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YIELD CURVE: A curve plotting the yields (or returns) on securities with different maturity lengths. The standard yield is for U.S. Treasury securities with lengths ranging from 90 days to 30 years. The five maturity lengths are usually 90 day, 180 day, 2 year, 5 year, 10 year, and 30 year. The shape and slope fo the yield curve indicates the state of the economy and what's likely to come. A normal yield curve has a slight positive slope, with slightly higher yields for longer maturity securities. A steep yield curve suggests the end of a contraction and beginning of an expansion. An inverted, or negatively sloped yield curve is the sign of an upcoming contraction.

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CONSUMPTION: The use of resources, goods, or services to satisfy wants and needs. At the microeconomic level, consumption is primarily analyzed in the context of utility, demand and their importance to market exchanges. At the macroeconomic level, consumption is most important as expenditures by the household sector on gross domestic product, one of four aggregate expenditures (the other three being investment, government purchases, and net exports).

     See also | satisfaction | household sector | resources | goods | services | wants | needs | utility | demand | market | personal consumption expenditures | aggregate expenditures | investment expenditures | government purchases | net exports | production | pollution | materials balance | circular flow |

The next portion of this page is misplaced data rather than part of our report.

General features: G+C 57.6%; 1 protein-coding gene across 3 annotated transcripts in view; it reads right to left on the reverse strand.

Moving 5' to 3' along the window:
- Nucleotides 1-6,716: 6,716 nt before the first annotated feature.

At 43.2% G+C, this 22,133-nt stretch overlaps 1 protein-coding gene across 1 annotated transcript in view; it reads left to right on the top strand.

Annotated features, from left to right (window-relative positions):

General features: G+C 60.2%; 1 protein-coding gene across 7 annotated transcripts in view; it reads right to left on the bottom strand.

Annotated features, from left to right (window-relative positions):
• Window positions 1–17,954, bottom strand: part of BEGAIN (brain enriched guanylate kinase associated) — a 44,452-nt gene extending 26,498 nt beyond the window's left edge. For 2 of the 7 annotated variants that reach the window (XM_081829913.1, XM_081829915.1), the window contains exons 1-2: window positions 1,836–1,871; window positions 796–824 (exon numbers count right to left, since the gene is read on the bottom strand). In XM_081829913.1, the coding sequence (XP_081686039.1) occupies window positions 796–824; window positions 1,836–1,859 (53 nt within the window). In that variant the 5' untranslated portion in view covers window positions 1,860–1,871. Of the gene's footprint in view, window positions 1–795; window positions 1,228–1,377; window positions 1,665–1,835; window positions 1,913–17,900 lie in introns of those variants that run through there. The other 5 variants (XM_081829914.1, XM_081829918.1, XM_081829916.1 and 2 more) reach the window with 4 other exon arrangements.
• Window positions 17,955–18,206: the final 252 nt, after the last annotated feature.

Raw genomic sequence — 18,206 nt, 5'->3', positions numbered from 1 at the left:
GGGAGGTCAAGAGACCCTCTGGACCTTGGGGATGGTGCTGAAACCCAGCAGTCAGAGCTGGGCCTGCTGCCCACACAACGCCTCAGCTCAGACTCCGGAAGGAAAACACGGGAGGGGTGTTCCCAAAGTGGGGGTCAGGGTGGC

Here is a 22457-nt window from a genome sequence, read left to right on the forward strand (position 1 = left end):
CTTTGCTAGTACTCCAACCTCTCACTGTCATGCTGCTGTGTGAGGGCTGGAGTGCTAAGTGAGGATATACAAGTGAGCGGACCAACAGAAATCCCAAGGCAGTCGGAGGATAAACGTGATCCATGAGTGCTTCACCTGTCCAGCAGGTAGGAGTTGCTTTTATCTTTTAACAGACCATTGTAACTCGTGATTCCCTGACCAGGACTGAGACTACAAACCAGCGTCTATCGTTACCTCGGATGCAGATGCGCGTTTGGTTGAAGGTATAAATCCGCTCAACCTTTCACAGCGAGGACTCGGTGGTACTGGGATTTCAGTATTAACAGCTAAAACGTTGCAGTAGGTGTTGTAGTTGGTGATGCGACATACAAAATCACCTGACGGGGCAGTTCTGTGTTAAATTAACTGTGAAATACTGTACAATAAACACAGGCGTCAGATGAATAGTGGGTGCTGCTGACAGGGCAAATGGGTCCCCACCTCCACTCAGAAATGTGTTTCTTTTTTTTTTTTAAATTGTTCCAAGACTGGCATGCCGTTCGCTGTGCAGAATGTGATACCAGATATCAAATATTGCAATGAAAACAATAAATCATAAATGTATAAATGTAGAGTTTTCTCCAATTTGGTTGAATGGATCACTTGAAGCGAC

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CONSUMPTION, AmosWEB GLOSS*arama, http://www.AmosWEB.com, AmosWEB LLC, 2000-2024. [Accessed: April 21, 2024].


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IMPACT LAG

The time lag that occurs between the implementation of a government policy designed to correct an economic problem and the complete impact of the policy. The impact lag is based on the multiplier process and can last up to a year or two or even longer. This "outside lag" is one of four policy lags associated with monetary and fiscal policy. The other three "inside lags" are recognition lag, decision lag, and implementation lag. All four policy lags can reduce the effectiveness of business-cycle stabilization policies and can even destabilize the economy.

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